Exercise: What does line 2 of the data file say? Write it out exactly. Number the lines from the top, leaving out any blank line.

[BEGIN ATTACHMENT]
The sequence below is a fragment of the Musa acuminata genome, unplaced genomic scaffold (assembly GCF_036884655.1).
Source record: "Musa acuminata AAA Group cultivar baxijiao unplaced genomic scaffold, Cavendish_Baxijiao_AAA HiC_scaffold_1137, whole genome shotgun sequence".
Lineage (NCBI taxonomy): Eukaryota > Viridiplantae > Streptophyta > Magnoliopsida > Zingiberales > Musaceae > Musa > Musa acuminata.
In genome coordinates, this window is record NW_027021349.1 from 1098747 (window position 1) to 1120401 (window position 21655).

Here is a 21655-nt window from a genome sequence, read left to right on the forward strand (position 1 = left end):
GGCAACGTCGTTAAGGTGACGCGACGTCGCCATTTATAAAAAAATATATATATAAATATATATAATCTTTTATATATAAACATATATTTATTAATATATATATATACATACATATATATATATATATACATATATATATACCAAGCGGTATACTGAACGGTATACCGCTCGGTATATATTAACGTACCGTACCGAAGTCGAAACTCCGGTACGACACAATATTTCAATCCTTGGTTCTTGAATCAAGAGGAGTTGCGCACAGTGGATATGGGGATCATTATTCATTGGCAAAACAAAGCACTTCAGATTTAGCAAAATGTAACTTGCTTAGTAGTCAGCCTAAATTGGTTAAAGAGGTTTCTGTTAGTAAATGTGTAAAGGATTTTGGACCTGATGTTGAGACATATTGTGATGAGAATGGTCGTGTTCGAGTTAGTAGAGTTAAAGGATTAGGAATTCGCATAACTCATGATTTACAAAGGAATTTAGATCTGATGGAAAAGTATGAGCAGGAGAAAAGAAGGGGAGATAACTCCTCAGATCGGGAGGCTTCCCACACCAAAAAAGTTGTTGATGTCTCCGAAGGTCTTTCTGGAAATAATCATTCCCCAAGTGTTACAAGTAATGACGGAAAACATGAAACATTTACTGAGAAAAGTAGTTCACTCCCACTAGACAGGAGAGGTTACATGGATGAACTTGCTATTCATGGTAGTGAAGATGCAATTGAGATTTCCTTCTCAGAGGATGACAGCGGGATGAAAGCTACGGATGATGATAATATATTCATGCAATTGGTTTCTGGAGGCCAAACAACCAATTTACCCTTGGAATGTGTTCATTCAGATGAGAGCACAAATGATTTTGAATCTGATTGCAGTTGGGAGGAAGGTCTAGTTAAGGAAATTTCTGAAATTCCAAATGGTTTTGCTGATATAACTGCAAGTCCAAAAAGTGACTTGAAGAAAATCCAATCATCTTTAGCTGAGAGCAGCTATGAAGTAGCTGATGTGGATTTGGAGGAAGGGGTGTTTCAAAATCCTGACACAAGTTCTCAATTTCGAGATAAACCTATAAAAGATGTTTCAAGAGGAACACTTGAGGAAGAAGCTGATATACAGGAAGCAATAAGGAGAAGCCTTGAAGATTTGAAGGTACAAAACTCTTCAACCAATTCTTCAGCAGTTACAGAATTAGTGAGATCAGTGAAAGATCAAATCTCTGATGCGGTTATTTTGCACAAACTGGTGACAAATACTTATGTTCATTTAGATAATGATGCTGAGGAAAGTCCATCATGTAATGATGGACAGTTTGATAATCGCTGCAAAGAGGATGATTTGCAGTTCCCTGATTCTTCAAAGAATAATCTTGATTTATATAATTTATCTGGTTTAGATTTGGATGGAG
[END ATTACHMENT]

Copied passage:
Source record: "Musa acuminata AAA Group cultivar baxijiao unplaced genomic scaffold, Cavendish_Baxijiao_AAA HiC_scaffold_1137, whole genome shotgun sequence".